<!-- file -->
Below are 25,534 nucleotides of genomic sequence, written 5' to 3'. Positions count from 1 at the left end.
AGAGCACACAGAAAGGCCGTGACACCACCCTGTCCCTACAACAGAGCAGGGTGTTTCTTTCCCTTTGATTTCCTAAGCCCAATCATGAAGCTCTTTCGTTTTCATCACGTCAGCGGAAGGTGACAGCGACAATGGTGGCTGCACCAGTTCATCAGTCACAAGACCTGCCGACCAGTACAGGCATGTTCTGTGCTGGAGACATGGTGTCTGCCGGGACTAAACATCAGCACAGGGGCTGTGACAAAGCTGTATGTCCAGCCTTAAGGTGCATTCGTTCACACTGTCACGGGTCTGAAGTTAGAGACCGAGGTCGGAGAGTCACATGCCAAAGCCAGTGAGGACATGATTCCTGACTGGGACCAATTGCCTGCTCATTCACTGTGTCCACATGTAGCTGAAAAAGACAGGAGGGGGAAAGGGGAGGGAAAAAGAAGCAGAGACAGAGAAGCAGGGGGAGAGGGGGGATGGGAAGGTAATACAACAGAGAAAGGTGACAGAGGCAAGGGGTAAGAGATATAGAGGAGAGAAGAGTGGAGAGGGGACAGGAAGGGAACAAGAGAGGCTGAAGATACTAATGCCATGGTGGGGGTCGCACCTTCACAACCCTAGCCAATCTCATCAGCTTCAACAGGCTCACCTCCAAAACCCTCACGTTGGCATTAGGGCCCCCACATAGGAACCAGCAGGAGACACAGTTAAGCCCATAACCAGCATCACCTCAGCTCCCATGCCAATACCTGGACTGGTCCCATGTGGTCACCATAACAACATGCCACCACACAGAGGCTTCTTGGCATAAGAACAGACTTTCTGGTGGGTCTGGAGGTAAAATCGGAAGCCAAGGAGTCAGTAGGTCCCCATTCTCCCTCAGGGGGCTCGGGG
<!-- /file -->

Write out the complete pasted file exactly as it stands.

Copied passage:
Below are 25,534 nucleotides of genomic sequence, written 5' to 3'. Positions count from 1 at the left end.
AGAGCACACAGAAAGGCCGTGACACCACCCTGTCCCTACAACAGAGCAGGGTGTTTCTTTCCCTTTGATTTCCTAAGCCCAATCATGAAGCTCTTTCGTTTTCATCACGTCAGCGGAAGGTGACAGCGACAATGGTGGCTGCACCAGTTCATCAGTCACAAGACCTGCCGACCAGTACAGGCATGTTCTGTGCTGGAGACATGGTGTCTGCCGGGACTAAACATCAGCACAGGGGCTGTGACAAAGCTGTATGTCCAGCCTTAAGGTGCATTCGTTCACACTGTCACGGGTCTGAAGTTAGAGACCGAGGTCGGAGAGTCACATGCCAAAGCCAGTGAGGACATGATTCCTGACTGGGACCAATTGCCTGCTCATTCACTGTGTCCACATGTAGCTGAAAAAGACAGGAGGGGGAAAGGGGAGGGAAAAAGAAGCAGAGACAGAGAAGCAGGGGGAGAGGGGGGATGGGAAGGTAATACAACAGAGAAAGGTGACAGAGGCAAGGGGTAAGAGATATAGAGGAGAGAAGAGTGGAGAGGGGACAGGAAGGGAACAAGAGAGGCTGAAGATACTAATGCCATGGTGGGGGTCGCACCTTCACAACCCTAGCCAATCTCATCAGCTTCAACAGGCTCACCTCCAAAACCCTCACGTTGGCATTAGGGCCCCCACATAGGAACCAGCAGGAGACACAGTTAAGCCCATAACCAGCATCACCTCAGCTCCCATGCCAATACCTGGACTGGTCCCATGTGGTCACCATAACAACATGCCACCACACAGAGGCTTCTTGGCATAAGAACAGACTTTCTGGTGGGTCTGGAGGTAAAATCGGAAGCCAAGGAGTCAGTAGGTCCCCATTCTCCCTCAGGGGGCTCGGGG